Bell Pushes CRTC for Fibre Access Limits; Telus on Hold

Speaking at the Canadian Radio-television and Telecommunications Commission (CRTC) public consultation today, Bell and Telus took their chance to explain their stances on sharing its network to smaller competitors.

Bell wants specific conditions on the access of smaller internet providers to competitors’ fibre networks. This appeal was made during the CRTC’s ongoing consultation on fostering internet competition, highlighting concerns over the potential impact on network investments. Bell has already slashed its investments and also 4,800 jobs, laying the blame on the CRTC and federal government.

Robert Malcolmson, Bell’s Chief Legal and Regulatory Officer, criticized the CRTC’s previous interim decision that temporarily mandated his company and Telus to give competitors access to their fibre-to-the-home networks in Ontario and Quebec.

“The commission’s calculation that granting temporary wholesale internet access wouldn’t lead to spending cuts was dead wrong,” said Malcolmson, according to The Canadian Press.

Following the CRTC’s decision, Bell announced a reduction in its network expenditure by $1.1 billion through 2025, including a significant cut of $500 million in 2024 alone.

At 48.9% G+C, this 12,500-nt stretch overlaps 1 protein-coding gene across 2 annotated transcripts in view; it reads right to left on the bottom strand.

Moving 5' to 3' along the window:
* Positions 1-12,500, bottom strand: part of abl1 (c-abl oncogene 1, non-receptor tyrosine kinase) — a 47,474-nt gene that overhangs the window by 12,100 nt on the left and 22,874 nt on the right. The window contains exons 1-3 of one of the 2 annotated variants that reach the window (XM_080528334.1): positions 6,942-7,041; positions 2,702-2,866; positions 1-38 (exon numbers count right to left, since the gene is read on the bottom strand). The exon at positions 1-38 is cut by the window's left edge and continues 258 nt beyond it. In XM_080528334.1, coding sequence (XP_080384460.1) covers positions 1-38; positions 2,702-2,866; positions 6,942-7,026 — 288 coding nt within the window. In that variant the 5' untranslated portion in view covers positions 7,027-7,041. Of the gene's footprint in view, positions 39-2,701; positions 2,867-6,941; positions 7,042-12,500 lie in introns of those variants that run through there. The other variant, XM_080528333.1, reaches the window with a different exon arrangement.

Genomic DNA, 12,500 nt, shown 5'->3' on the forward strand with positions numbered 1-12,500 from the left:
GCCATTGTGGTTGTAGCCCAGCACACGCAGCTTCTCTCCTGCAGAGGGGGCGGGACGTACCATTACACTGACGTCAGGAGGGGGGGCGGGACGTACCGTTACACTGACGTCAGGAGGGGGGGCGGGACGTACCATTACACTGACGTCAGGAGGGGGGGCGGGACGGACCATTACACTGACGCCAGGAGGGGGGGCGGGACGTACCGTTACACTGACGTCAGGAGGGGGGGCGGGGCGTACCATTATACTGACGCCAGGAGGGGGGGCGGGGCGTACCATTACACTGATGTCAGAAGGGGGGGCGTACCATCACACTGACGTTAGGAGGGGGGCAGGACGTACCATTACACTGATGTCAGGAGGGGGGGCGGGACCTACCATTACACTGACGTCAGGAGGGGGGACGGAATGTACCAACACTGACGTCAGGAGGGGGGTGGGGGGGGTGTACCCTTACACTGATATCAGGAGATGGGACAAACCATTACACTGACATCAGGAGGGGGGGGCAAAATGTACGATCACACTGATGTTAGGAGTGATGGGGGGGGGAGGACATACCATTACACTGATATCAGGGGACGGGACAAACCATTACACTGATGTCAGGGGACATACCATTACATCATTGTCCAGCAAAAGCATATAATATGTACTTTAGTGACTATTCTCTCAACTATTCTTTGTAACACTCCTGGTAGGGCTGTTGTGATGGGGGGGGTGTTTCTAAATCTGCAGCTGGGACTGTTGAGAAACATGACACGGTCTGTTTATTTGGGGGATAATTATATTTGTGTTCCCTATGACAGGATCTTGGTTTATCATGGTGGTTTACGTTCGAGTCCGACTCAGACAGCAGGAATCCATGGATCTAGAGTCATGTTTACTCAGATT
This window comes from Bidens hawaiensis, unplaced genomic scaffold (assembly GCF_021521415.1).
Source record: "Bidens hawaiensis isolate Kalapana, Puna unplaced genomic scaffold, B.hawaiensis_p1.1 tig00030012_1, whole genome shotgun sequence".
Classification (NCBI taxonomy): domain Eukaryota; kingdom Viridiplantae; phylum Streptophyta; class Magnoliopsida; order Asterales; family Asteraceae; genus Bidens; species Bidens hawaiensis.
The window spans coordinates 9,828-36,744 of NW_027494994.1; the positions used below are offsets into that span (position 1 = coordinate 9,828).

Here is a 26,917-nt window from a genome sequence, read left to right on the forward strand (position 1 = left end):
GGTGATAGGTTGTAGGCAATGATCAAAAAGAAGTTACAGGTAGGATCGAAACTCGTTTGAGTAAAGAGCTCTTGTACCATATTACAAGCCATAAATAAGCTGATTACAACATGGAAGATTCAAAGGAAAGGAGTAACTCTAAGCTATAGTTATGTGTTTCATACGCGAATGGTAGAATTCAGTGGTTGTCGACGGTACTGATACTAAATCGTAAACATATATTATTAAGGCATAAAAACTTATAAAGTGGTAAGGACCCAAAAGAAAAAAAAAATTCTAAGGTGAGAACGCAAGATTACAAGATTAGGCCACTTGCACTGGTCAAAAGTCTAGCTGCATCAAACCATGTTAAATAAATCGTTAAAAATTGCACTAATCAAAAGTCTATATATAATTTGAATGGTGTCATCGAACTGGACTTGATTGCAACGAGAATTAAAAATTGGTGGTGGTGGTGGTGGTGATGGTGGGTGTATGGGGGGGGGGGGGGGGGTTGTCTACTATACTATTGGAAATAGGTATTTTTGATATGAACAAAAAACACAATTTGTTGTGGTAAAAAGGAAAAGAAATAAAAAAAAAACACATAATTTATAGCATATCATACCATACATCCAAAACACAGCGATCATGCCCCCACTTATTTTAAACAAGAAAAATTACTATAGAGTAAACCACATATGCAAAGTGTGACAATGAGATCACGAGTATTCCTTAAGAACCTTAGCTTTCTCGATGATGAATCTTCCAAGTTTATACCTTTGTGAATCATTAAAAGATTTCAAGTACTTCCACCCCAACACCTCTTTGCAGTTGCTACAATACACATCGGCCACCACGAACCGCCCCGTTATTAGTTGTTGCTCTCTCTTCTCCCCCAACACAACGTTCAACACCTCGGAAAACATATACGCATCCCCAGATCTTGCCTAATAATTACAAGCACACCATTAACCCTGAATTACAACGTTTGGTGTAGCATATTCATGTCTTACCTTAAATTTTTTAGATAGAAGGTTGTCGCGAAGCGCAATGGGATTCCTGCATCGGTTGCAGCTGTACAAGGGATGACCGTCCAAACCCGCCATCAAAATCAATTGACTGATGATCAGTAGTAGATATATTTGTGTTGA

Bell proposed some conditions it wants when it comes to being forced to share its fibre-to-the-home networks. These include capping the resale internet speeds to 1.5 gigabytes per second and delaying competitors’ access to a new network by five years post-construction. This ensures companies that build networks get an advantage and investment recovery period. It already previously announced it is capping its own fibre speeds to 3 Gbps, blaming the CRTC for the change.

While Bell shared exactly how it felt to the CRTC, Telus stated that the interim decision has not yet influenced its investment plans. It reiterated that remote expansion is expensive, pointing out that its fibre rollout in Quebec was complete, but B.C. and Alberta still have a long ways to go.

“We would like to continue to do that and finish those communities, but it does require ensuring that we have a framework, and if necessary rates, that would allow us to recover those costs, get a payback on those investments,” said Matthew Murray, Telus Senior Vice-President and Corporate Controller.

On Thursday, Cogeco, Quebecor (on behalf of Videotron) and Rogers will be appearing at the public consultation, while on Friday, we’ll get to hear from TekSavvy.

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